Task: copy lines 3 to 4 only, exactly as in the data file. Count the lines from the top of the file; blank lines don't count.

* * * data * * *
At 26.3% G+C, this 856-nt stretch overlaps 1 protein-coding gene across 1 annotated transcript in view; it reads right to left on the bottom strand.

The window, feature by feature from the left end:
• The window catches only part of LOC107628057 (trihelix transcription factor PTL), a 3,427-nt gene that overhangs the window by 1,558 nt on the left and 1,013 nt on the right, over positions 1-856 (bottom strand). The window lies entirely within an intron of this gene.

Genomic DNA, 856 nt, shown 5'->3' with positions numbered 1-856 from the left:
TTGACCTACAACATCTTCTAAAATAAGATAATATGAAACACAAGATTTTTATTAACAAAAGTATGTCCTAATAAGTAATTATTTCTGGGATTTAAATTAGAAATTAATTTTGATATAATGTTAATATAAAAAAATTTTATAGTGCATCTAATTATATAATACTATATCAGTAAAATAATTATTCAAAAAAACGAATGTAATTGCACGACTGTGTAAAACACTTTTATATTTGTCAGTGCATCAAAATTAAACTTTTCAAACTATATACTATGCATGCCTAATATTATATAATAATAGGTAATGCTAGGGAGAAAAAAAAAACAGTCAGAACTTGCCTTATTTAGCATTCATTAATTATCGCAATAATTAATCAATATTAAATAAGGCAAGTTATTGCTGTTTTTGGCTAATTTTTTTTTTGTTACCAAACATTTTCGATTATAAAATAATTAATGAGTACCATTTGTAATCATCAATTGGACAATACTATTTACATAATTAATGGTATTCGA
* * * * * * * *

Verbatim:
• The window catches only part of LOC107628057 (trihelix transcription factor PTL), a 3,427-nt gene that overhangs the window by 1,558 nt on the left and 1,013 nt on the right, over positions 1-856 (bottom strand). The window lies entirely within an intron of this gene.

Genomic DNA, 856 nt, shown 5'->3' with positions numbered 1-856 from the left: